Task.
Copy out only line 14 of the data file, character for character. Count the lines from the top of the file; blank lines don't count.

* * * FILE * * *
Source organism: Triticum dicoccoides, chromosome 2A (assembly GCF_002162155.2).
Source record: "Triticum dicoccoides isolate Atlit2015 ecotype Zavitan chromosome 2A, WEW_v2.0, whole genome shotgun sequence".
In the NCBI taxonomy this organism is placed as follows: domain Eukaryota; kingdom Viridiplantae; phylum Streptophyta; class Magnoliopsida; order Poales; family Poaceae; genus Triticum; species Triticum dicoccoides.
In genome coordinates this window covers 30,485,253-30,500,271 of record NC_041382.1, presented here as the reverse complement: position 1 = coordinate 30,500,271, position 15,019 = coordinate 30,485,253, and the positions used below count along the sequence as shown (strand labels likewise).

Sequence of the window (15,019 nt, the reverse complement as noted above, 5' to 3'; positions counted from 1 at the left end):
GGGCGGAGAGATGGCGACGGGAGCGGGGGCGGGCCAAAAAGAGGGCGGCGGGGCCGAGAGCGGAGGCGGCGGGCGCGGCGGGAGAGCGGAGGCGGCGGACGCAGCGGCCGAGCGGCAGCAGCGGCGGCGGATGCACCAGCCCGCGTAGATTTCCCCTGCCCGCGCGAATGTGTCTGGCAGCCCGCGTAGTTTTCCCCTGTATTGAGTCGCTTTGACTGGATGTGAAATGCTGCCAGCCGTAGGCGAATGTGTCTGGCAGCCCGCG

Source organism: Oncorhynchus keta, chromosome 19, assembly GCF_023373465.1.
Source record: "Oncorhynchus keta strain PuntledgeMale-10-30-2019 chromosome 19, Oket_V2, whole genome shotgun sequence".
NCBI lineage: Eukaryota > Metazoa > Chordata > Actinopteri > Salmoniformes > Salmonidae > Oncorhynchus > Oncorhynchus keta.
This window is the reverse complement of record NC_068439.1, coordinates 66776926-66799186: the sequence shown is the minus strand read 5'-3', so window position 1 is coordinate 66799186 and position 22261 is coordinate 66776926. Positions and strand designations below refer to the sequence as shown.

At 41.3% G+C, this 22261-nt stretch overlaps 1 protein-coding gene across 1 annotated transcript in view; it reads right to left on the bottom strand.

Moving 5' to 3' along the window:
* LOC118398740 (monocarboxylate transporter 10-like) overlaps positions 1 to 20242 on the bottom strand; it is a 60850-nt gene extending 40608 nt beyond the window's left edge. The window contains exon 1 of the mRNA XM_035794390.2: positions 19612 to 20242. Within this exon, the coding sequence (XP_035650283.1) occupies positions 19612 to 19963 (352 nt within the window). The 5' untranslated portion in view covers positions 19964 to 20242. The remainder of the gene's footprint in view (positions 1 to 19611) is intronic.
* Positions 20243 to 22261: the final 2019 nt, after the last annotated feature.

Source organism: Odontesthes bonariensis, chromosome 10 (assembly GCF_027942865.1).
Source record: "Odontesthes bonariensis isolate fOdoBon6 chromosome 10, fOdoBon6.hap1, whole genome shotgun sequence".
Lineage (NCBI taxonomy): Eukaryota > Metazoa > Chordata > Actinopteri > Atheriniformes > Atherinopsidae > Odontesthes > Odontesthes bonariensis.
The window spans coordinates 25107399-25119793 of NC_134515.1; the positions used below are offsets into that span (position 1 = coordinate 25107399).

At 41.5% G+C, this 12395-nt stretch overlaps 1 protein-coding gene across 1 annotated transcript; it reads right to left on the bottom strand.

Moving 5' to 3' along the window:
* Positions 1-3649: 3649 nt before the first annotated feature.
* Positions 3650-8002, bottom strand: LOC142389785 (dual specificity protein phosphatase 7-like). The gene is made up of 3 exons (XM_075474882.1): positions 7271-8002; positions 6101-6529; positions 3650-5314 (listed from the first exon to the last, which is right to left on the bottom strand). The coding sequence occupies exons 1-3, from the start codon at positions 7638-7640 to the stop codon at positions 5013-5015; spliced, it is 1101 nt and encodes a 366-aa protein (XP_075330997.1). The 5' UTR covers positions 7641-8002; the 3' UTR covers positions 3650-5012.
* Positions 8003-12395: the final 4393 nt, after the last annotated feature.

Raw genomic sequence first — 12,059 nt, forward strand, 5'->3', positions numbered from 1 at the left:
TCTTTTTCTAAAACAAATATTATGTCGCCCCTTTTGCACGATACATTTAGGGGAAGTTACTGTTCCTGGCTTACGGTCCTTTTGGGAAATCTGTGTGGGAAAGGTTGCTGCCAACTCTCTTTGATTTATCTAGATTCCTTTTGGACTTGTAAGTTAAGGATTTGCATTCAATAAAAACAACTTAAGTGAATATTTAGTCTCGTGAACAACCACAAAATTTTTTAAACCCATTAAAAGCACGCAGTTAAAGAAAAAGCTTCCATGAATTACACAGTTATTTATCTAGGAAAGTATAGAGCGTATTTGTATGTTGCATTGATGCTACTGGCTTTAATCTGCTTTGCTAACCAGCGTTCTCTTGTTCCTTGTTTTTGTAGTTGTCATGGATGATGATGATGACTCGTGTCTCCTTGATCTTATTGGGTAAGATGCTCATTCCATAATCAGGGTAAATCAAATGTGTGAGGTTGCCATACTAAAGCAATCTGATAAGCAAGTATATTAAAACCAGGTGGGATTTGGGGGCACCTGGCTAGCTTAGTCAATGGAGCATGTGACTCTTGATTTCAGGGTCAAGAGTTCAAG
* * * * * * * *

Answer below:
* Positions 20243 to 22261: the final 2019 nt, after the last annotated feature.